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all the difference I can find between these two, which I suppose were built at the same time; the East side being probably designed for the Archbishop's constant attendants, and the West for strangers who came here casually. The form of these two buildings, the make of the doors and windows, the very little ones next the church-yard, in short, the whole taken together, sufficiently denote the antiquity, and incline me to think that these two sides are the oldest brick buildings in the Palace, and that they were built some time in the beginning of the reign of Henry the sixth.

"I come now to the Hall, which has been greatly improved by his present Grace*. The porch thereof appears to be much older than the hall itself, from the make of the arches of the doors, which are of the old mitred, or pointed sort.

"At the upper end of the hall are the arms of King Edward the Confessor, impaled with those of France and England.

"The arms of Archbishop Stafford are placed at the East end, in the most conspicu

* Archbishop Herring.

ous part, and the same arms joined to those of the See of Canterbury, are placed on the South side.

"There are also on the North East, and South sides of this hall, those of Humphry Stafford, Earl of Stafford, father to the Archbishop. These arms incline me to think that this hall was built by Archbishop Stafford, in the room of the old one, which might be too small for him; if so, this hall cannot be older than the time of King Henry the Sixth. In the middle there was, not a long time since, a fire-place, and over it a lanthorn, as in some of the old colleges of the Universities.

"The Buttery and Kitchen adjoining to it, appear to me, by the make of the windows, and the form of the building, not older than the time of King Richard II. By whom they were built I have not been able to discover.

The next great room to be taken notice of, is the Guard-chamber, probably built by Archbishop Arundel, whose arms appear upon the North corbell, joining to those of the See of Canterbury, and also by themselves, upon the South corbell of the same room; where are likewise to be seen, in the window, the arms of Archbishops Cranmer, Parker, Laud, Juxon,

and Sheldon, who very likely repaired this room and the palace from time to time. I therefore think this guard-chamber was built in the reign of King Henry IV. or the begining of that of King Henry V. at the latest.

"I come now to the Dining Room; and shall consider that, the adjoining apartments, the rooms, and the offices underneath, as being one body of building. The Dining Room is of brick; the ceilings of some of the rooms underneath, are of wood, and very low; the windows below stairs but small; and though they are not of the same make as those of the East and West sides of the great court, yet I take this building to be near as old, and to have been built some time in the reign of King Henry VI. It hath been so frequently repaired and altered by the several Archbishops of this See, that there are at present, few or no marks left to ascertain the time when it was first erected.

"The long gallery was rebuilt by Archbishop Wake.-As to the Chapel, there were formerly two, if not three, in this palace, In the Register I meet with some ordinations in the principal chapel, and some in the chapel of the manor of Croydon; and in the time of Archbishop Courtney, I find one ordination in the private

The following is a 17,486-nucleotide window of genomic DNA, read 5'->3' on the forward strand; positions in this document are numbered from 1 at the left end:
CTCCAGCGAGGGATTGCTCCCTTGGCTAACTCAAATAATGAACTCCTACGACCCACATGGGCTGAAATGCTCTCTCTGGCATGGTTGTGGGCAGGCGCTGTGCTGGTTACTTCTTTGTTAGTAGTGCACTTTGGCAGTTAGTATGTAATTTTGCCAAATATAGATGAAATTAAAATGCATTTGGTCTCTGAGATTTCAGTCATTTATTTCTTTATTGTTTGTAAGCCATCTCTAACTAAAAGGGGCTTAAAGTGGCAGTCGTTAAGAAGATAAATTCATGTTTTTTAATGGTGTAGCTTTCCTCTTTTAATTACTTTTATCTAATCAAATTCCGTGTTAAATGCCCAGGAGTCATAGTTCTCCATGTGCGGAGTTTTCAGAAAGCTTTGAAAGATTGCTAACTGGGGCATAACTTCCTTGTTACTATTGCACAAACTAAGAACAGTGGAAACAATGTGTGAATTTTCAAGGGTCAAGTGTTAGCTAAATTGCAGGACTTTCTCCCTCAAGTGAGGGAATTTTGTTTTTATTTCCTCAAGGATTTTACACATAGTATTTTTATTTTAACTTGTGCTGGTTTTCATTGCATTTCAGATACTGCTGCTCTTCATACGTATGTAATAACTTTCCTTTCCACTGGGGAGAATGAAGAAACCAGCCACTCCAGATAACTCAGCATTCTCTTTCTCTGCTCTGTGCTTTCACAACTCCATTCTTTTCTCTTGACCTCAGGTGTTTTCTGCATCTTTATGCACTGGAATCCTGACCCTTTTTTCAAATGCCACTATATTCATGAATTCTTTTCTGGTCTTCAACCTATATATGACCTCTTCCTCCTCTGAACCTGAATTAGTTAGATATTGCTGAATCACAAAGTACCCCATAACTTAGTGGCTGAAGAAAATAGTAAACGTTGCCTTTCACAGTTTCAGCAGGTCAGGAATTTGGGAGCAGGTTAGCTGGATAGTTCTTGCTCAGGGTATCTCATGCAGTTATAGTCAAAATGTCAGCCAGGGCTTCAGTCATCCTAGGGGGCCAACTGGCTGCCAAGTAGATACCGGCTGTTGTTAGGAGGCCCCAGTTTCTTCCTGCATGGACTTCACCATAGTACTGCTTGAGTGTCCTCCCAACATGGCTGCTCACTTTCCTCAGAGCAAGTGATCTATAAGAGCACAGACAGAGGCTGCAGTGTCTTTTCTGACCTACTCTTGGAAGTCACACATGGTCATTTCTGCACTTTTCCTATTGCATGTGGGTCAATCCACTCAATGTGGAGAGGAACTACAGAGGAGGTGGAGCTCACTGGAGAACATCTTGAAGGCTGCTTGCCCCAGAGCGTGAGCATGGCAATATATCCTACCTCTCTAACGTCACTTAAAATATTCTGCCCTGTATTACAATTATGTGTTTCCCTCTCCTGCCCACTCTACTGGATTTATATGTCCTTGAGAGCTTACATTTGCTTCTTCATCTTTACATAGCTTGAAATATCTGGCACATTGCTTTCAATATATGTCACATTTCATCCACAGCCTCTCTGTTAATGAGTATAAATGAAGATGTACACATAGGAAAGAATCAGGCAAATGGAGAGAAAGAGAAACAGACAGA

chapel, towards the garden, lately built by him.. The present chapel stands so conveniently, that I presume it is situated where the principal one. formerly was. Who built it I know not; but it was certainly beautified and improved by the Archbishops Laud and Juxon, whose arms are placed in several parts of it.

When this palace is viewed from the churchyard, there appears upon it a cross at one end, and the cross keys at the other, in the brick work; but I do not know the meaning of those marks; perhaps the cross was designed to denote the relation of this place to the See of Canterbury; and the cross keys to shew the power of the church, in binding and loosing the members thereof *.

"I must not omit the gateway and porter's Lodge, which I take to be no older than the time of King Henry VII. at least the gateway does in my opinion greatly resemble the gateways of that age.


Archbishop Herring expended above £6000, in repairing and beautifying the Palaces and

* The cross is the symbol of Christianity; the keys of St. Peter, the Prince of the Apostles, and the Rock on which Christianity is founded.

Gardens of Croydon and Lambeth. He died of a decline on the 13th of March 1757, in the 63d year of his age, and was buried in a privaiz manner in Croydon Church, as he had desired in his will. His executor was sued for dilapidations, although the Archbishop had laid out so much money in ornaments, and substantial repairs; the suit, however was not concluded in the life time of Archbishop Hutton, and Archbishop Secker recovered the dilapidations amounting to £1564 4 11.

In the time of Archbishop Herring, the ancient alms, commonly called the Dole, regularly given at Lambeth, was distributed at the gate of Croydon Palace. This Dole was given to thirty poor persons, three times a week, to ten persons at a time, each receiving upwards of two pounds weight of beef, a pitcher of broth, a half quartern loaf, and two pence in money.

Dr. Hutton was Archbishop of Canterbury but a few months, and never resided at Lambeth; the only public act he did there, was the consecration of Dr. Terrick, Bishop of Peterborough. In the summer of 1757 he resided at Croydon, and it would seem that he intended to live occasionally at that palace, for in his will he desired to be buried either at Lambeth or at Croydon. This prelate was the lineal

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